Missouri members of the Massachusetts-based National Parents Organization say an appeals court ruling last month ignored a 2016 law that reformed family court operations.
That law, included in House Bill 1550, was signed by then-Gov. Jay Nixon and took effect Aug. 28, 2016.
Among its provisions, the new law encourages courts to "maximize to the highest degree the amount of time the child may spend with each parent."
But the ruling by a three-judge Western District panel upheld "the lower court decision to limit a fit, loving and involved father's parenting time to one night a week and every other weekend (and) made no mention of" the new law, the NPO said in a news release.
"As a Missouri mother, grandmother and someone who worked tirelessly last year on behalf of our children to make this law a reality, I urge all state lawmakers and citizens to join me in condemning the disregard for the law," Linda Reutzel, chair of the national group's Missouri chapter, said.
"Judges Thomas H. Newton, Alok Ahuja and Cynthia Martin disregarded state law; instead of following contemporary research and state law, these judges elevated the judicial status quo above a law that protects children's best interests."
They said a St. Louis appeals court panel followed the new law in August 2016, just days after the new law went into effect.
In that case, though, the St. Louis appeals court upheld a St. Charles County Circuit Court ruling that changed the original custody arrangement in a divorce case, switching the primary custody of the minor children from the mother to the father.
The Kansas City appeals judges last month also upheld a trial judge. But in that case, the Clay County Circuit Court didn't change the original decree the mother should keep the primary custody of the children.
The 2016 St. Louis court ruling noted Missouri has a "long declared public policy that children maintain 'frequent, continuing and meaningful contact with both parents after the parents have separated,'" and the new, 2016 law changes reaffirmed that policy.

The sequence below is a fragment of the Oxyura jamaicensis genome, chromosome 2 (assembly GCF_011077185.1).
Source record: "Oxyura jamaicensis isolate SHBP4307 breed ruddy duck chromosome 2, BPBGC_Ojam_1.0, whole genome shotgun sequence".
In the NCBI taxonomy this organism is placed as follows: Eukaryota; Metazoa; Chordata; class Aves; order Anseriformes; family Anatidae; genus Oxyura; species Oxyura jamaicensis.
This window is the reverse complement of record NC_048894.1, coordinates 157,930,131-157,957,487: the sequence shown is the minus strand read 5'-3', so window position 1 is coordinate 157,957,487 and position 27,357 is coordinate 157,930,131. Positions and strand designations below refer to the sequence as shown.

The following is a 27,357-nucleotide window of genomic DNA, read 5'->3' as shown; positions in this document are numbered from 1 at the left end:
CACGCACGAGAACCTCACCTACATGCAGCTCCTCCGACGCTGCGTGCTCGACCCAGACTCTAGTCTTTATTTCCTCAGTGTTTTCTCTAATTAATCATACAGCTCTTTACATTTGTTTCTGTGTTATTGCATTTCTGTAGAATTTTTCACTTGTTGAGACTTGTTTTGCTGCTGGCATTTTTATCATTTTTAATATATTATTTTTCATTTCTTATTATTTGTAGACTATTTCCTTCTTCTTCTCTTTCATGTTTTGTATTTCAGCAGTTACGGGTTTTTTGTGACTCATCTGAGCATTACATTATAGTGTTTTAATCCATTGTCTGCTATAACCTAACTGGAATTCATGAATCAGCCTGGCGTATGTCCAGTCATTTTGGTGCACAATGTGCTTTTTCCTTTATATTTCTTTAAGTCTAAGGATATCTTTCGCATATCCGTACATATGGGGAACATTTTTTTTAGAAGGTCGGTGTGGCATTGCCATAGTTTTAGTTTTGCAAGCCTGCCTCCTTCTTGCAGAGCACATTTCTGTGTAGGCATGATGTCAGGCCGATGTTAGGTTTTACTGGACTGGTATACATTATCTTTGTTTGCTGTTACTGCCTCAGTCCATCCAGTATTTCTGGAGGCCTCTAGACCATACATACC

The ruling noted under the new law, courts are prohibited from presuming a parent, solely because of his or her sex, is more qualified to act as a joint or sole legal or physical custodian for a child.
The six-page Kansas City court ruling last month involved King v. King — and Jeffrey King's attorneys pointed to the St. Louis case as a reason the Clay County trial judge should have changed the original custody ruling.
But Newton, of Kansas City, wrote: "This Court finds that the trial court did not misapply (state law) and further finds that the parenting plan provides for significant, frequent, continuous, and meaningful contact between Mr. King and his children."
The National Parents Organization strongly disagree.
"Many people around the state told the legislators about children being unnecessarily separated from their (parents)," Reutzel told the News Tribune, "and requiring huge amounts of money for fathers to fight for something close to equal time with their children."
She noted the 2016 changes to the state's custody laws:
Require judges to provide an explanation in custody decisions.
Outlaw "default parenting plans" like those that allow one parent one night a week, every other weekend, and shared holidays and summer time, while the other parent has more time with the children.
Mandate the courts to create a handbook that would help to "maximize to the highest degree the amount of time the child may spend with each parent."
She noted both of the cited cases began before the law change — but the St. Louis court noted it in 2016, while the Kansas City court didn't mention the law change more than a year later.
"Instead, the Western District wanted to go back to the way things were before House Bill 1550 and rely on the 'plethora' of cases or case law prior to (the new law) and Morgan case," Reutzel said.
She also pointed to a footnote in the King case, where Newton wrote the Kansas City court had considered and "specifically refused to follow" the previous ruling.
Reutzel said: "The Western District Court judges ignored the people of the state of Missouri's desire for change reflected in the almost unanimous passage of House Bill 1550 acted like (the new law) was irrelevant a waste of time and meant nothing."
Jeffrey King's lawyer asked the state Supreme Court on Oct. 25 to hear the case. The court has not announced what it will do.